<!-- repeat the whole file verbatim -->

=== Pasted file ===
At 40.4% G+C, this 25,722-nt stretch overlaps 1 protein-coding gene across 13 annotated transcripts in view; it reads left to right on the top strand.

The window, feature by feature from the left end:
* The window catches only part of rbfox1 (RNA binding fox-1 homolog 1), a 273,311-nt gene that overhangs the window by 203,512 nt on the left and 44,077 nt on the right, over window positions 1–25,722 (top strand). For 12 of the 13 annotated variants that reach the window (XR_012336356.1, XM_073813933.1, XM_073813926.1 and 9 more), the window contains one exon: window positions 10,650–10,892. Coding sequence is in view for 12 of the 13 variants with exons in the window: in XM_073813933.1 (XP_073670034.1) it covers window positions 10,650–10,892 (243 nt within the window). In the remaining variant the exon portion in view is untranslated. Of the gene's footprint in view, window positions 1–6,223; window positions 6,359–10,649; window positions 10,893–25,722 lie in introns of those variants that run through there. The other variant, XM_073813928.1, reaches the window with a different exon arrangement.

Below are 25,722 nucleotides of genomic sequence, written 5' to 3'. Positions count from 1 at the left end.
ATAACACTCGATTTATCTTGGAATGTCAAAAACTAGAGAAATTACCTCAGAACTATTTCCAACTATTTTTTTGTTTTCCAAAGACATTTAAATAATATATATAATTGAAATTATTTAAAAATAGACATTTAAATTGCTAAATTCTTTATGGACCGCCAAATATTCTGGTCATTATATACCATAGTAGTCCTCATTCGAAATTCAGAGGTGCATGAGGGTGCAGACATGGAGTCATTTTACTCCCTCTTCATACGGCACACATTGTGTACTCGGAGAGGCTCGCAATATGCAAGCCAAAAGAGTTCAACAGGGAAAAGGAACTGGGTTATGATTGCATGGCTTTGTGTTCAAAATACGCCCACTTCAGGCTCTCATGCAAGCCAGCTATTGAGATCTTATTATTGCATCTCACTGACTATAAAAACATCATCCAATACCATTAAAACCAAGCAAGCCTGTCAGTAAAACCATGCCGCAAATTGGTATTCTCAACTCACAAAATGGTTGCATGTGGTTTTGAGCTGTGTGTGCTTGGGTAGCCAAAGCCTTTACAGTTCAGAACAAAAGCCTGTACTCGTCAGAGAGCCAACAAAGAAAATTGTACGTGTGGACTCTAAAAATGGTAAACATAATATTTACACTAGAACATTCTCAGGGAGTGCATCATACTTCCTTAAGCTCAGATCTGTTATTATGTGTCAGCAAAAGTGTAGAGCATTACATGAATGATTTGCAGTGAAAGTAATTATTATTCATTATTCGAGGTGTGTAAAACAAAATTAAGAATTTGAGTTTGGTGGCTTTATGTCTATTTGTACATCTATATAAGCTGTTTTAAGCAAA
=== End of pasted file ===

At 40.4% G+C, this 25,722-nt stretch overlaps 1 protein-coding gene across 13 annotated transcripts in view; it reads left to right on the top strand.

The window, feature by feature from the left end:
* The window catches only part of rbfox1 (RNA binding fox-1 homolog 1), a 273,311-nt gene that overhangs the window by 203,512 nt on the left and 44,077 nt on the right, over window positions 1–25,722 (top strand). For 12 of the 13 annotated variants that reach the window (XR_012336356.1, XM_073813933.1, XM_073813926.1 and 9 more), the window contains one exon: window positions 10,650–10,892. Coding sequence is in view for 12 of the 13 variants with exons in the window: in XM_073813933.1 (XP_073670034.1) it covers window positions 10,650–10,892 (243 nt within the window). In the remaining variant the exon portion in view is untranslated. Of the gene's footprint in view, window positions 1–6,223; window positions 6,359–10,649; window positions 10,893–25,722 lie in introns of those variants that run through there. The other variant, XM_073813928.1, reaches the window with a different exon arrangement.

Below are 25,722 nucleotides of genomic sequence, written 5' to 3'. Positions count from 1 at the left end.
ATAACACTCGATTTATCTTGGAATGTCAAAAACTAGAGAAATTACCTCAGAACTATTTCCAACTATTTTTTTGTTTTCCAAAGACATTTAAATAATATATATAATTGAAATTATTTAAAAATAGACATTTAAATTGCTAAATTCTTTATGGACCGCCAAATATTCTGGTCATTATATACCATAGTAGTCCTCATTCGAAATTCAGAGGTGCATGAGGGTGCAGACATGGAGTCATTTTACTCCCTCTTCATACGGCACACATTGTGTACTCGGAGAGGCTCGCAATATGCAAGCCAAAAGAGTTCAACAGGGAAAAGGAACTGGGTTATGATTGCATGGCTTTGTGTTCAAAATACGCCCACTTCAGGCTCTCATGCAAGCCAGCTATTGAGATCTTATTATTGCATCTCACTGACTATAAAAACATCATCCAATACCATTAAAACCAAGCAAGCCTGTCAGTAAAACCATGCCGCAAATTGGTATTCTCAACTCACAAAATGGTTGCATGTGGTTTTGAGCTGTGTGTGCTTGGGTAGCCAAAGCCTTTACAGTTCAGAACAAAAGCCTGTACTCGTCAGAGAGCCAACAAAGAAAATTGTACGTGTGGACTCTAAAAATGGTAAACATAATATTTACACTAGAACATTCTCAGGGAGTGCATCATACTTCCTTAAGCTCAGATCTGTTATTATGTGTCAGCAAAAGTGTAGAGCATTACATGAATGATTTGCAGTGAAAGTAATTATTATTCATTATTCGAGGTGTGTAAAACAAAATTAAGAATTTGAGTTTGGTGGCTTTATGTCTATTTGTACATCTATATAAGCTGTTTTAAGCAAA